There are keyboards and keyboards. Baroque composer would think of the harpsichord and mention in the piece’s name that the piece is meant for violin for instance and basso continuo. The basso part would be played on the harpsichord. Joseph Haydn would write a keyboard concerto and think of still using the harpsichord or the newly invented fortepiano, a harpsichord that can play loud (forte) and soft (piano) sounds. Today one would play it on the modern piano unless… unless Viviane Chassot were around. She is a Swiss musician with a penchant for experiments and she plays Haydn’s keyboard parts on the accordion while the Kammerorchester Basel plays the tutti parts.
An outstanding experiment
The accordion. What a beautiful instrument! And I mean both its sound and the lacquered body with the shiny knobs. Combined with a chamber orchestra the accordion injects a touch of modernity and a lot of emotional fire into Haydn’s keyboard concertos. And let me tell you, the result of Mrs. Chassot’s experiment is outstanding; Haydn would have been fascinated had he known anything of the wide tonal range and the very specific sound of this instrument. However the accordion was invented only around 1822 while Haydn died in 1809.
I have grown very, very fond of Mrs. Chassot’s recording as she plays Haydn’s pieces with such a freshness and joy that one is tempted to believe Haydn did write his concertos for this very special keyboard instrument. Of course I hear the purists howling about playing Haydn on such a “vulgar” instrument, but I believe many in today’s audiences have a very narrow-minded idea of how a certain piece must sound. The more I learn about composers from the Baroque era onward, the more convinced that those composers themselves were compelled to a high degree of flexibility to find a compromise between their patron’s wishes and the means at their disposal. One piece was often arranged for different types of orchestras and, mind you, Johann Sebastian Bach did not have a piano to perform the “Well-tempered Clavier”.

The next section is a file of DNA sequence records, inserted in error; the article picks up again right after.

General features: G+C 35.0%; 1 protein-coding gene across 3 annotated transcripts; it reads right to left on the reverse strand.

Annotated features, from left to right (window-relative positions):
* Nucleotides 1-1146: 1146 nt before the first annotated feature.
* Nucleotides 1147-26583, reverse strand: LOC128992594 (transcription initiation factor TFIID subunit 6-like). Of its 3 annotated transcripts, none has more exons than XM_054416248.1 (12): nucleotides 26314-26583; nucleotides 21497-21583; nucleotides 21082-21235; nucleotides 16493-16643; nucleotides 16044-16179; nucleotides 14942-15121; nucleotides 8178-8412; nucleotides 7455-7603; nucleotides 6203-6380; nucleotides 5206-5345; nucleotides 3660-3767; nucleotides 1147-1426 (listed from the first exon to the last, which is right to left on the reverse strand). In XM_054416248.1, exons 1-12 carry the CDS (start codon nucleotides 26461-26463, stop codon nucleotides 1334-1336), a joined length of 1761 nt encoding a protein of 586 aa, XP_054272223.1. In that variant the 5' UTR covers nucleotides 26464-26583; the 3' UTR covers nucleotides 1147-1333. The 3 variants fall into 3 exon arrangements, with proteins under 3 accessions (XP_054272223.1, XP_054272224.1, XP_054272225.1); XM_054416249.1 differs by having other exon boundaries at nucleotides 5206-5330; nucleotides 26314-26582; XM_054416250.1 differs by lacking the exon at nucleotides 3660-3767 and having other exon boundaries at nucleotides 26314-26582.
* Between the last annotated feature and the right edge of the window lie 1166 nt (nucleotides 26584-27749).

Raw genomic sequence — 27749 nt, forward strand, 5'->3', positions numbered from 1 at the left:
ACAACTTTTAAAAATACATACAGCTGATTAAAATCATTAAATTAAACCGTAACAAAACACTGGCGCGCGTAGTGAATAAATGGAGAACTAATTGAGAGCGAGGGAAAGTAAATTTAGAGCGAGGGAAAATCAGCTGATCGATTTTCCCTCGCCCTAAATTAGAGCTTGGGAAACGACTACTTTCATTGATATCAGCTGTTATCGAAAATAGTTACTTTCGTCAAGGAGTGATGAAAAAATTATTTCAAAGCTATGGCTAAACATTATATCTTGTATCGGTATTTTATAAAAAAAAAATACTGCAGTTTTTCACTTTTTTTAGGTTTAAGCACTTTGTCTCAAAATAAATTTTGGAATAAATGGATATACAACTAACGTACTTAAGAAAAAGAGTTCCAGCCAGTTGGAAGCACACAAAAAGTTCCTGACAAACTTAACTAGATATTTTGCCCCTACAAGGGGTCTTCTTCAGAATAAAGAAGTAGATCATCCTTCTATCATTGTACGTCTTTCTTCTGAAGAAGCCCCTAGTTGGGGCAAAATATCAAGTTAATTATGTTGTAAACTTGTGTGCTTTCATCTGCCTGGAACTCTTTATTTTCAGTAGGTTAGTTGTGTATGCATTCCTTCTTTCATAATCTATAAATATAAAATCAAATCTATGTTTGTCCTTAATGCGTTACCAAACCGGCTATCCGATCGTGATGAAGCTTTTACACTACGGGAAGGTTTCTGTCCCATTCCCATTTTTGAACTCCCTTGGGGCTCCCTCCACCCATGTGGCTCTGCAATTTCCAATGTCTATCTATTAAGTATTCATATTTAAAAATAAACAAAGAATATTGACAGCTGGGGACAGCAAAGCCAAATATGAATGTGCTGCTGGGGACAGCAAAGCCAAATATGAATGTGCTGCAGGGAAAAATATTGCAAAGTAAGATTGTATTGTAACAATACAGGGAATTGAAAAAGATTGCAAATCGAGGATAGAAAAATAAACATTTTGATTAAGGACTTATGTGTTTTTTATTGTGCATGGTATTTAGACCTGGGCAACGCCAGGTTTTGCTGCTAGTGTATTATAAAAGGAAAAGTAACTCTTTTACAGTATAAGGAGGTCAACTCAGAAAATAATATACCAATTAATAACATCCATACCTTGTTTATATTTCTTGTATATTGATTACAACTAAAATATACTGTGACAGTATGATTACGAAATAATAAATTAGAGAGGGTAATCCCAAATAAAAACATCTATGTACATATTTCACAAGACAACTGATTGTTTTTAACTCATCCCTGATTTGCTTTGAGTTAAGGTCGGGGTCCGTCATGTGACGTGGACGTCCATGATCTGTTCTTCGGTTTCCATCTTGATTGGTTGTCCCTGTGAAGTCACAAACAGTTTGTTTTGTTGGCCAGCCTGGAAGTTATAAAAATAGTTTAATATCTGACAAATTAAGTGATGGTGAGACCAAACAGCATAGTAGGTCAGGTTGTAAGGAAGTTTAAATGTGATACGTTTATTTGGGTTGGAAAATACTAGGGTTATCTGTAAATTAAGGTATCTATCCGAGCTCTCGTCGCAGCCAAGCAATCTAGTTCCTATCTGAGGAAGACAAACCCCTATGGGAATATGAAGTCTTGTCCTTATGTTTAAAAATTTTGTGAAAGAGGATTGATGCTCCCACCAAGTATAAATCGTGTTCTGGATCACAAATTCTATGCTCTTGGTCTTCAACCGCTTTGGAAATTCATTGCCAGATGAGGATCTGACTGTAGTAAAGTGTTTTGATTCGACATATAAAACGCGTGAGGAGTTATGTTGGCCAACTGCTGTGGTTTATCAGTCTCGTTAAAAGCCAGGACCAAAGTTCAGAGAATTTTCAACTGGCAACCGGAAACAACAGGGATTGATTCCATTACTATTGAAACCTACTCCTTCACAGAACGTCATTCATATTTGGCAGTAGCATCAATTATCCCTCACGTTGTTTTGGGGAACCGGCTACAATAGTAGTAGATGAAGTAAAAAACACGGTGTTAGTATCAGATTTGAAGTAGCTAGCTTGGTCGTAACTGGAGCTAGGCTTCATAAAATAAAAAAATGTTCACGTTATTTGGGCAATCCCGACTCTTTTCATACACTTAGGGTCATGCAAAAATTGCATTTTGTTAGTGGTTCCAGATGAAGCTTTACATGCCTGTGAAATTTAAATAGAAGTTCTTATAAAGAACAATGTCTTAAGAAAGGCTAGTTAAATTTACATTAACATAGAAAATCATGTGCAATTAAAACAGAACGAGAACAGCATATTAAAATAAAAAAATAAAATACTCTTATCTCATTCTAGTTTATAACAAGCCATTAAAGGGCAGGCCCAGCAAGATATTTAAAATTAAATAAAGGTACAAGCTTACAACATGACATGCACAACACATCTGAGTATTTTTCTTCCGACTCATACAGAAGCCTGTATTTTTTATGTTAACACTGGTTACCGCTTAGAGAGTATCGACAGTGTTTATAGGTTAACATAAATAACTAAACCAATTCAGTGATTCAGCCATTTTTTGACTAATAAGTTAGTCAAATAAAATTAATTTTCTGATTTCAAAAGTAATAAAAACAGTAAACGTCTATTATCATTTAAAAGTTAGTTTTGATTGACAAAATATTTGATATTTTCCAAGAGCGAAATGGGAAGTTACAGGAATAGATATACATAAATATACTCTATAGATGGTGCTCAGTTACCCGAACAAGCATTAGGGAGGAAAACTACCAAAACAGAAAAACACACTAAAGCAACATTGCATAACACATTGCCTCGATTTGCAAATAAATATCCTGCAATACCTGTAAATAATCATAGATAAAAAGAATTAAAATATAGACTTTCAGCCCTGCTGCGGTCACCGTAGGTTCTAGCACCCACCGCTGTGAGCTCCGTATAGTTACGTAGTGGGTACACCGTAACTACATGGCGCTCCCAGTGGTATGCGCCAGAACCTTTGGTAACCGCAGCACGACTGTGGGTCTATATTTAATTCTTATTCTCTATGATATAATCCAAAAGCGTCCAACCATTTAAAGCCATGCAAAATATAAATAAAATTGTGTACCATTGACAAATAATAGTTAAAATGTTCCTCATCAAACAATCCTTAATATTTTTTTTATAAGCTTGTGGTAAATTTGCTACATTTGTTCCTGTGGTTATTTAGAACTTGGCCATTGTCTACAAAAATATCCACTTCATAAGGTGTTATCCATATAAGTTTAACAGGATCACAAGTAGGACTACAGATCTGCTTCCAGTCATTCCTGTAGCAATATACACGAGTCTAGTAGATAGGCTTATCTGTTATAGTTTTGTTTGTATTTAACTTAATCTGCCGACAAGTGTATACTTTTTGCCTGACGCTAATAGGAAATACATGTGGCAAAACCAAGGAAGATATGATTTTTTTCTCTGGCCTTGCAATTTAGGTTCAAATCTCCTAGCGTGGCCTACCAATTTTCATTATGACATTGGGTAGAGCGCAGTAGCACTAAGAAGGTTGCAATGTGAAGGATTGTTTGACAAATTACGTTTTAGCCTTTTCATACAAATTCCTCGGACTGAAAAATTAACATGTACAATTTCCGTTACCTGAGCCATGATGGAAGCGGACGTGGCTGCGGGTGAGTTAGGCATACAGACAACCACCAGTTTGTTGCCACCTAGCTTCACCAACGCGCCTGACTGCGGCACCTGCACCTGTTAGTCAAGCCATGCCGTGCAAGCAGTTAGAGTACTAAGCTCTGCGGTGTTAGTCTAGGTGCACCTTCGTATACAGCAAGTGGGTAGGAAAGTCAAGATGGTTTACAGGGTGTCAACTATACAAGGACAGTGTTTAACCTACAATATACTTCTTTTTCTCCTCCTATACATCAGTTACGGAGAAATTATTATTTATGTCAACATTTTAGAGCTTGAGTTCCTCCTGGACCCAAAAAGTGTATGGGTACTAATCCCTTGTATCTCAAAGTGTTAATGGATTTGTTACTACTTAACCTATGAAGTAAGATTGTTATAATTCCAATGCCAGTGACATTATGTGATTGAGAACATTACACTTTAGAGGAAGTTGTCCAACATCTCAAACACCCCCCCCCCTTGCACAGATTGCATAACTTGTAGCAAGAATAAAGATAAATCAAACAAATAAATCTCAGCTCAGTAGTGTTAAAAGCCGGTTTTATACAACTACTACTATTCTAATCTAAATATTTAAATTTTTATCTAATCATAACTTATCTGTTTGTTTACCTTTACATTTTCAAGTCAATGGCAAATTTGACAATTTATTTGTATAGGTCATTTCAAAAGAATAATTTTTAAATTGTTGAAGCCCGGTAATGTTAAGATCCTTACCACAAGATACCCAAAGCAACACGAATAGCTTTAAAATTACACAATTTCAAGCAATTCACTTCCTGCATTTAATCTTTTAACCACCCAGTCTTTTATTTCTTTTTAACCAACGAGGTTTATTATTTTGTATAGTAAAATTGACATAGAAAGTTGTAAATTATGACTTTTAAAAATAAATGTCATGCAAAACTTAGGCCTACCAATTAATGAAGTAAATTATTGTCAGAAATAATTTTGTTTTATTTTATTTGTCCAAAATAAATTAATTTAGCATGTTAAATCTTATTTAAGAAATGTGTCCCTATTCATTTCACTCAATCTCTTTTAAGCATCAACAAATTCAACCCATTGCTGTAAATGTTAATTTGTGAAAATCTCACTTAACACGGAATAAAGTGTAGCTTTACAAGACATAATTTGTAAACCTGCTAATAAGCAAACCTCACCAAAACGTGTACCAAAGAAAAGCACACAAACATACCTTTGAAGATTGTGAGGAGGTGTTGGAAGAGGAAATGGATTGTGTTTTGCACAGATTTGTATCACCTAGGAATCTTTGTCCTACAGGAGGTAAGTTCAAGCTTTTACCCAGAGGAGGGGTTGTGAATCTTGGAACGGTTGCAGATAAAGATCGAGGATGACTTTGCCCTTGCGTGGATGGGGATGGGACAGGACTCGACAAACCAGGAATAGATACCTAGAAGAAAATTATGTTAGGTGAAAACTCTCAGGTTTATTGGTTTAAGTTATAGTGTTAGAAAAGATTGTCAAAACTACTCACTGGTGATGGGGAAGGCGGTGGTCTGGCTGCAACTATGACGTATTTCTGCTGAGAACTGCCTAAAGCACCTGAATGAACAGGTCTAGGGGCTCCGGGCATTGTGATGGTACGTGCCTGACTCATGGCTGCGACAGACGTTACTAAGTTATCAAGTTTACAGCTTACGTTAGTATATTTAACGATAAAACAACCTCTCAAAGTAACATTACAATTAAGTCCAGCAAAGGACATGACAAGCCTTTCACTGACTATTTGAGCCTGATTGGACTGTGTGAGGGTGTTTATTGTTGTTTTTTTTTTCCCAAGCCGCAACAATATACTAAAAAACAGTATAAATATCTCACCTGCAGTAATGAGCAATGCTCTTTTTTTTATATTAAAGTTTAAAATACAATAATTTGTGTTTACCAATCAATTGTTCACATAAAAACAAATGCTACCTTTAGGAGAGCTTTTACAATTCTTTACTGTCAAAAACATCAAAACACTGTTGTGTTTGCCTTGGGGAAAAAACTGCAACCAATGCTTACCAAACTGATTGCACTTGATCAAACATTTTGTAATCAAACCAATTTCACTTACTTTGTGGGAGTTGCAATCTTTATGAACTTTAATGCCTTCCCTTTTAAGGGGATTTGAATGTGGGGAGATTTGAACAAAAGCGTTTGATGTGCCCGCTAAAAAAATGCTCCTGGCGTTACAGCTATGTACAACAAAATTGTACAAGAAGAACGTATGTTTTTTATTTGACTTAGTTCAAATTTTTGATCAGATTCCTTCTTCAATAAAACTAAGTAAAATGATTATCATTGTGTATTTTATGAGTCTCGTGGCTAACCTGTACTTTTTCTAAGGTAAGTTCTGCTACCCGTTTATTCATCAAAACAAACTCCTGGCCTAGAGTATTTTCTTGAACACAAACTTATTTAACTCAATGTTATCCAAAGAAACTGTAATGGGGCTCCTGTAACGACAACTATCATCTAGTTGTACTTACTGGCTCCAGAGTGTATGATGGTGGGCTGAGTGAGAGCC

Rameau on the accordion!
Mrs. Chassot perfectly knows what she is doing as she has devoted a lot of time and energy to this type of experiment. Before the release of this recording in March 2017 she had already recorded some of Rameau’s harpsichord pieces as well as Some of Haydn’s piano sonatas performed on the accordion. I am eager to hear this pieces too and see how Baroque plays out on the accodion.
For the time being however we will explore Haydn’s Keyboard Concertos. We know of 10 perhaps 11 such concertos. Mrs. Chassot focuses on nos. 3, 4, 7 and 11 written by Haydn in D, G and F major between 1767 and 1780 while he stayed in Eisenstadt at the estate of the Esterhazy family. My absolute favourite is Keyboard Concerto in D major, Hob. XVIII:11.
“The appeal lies in hearing familiar music in a new and different light”, the accordionist explains. “People intuitively associate the sound of the accordion with musettes, tangos and folk music, with the result that Haydn’s music is now heard as part of an unusual sound picture. First and foremost, however, I want to convey the message of this music, and my means of doing so – possibly fortuitously – is the accordion. My recording is intended to delight the listeners.”
She does delight me, no doubt.
© Charles Thibo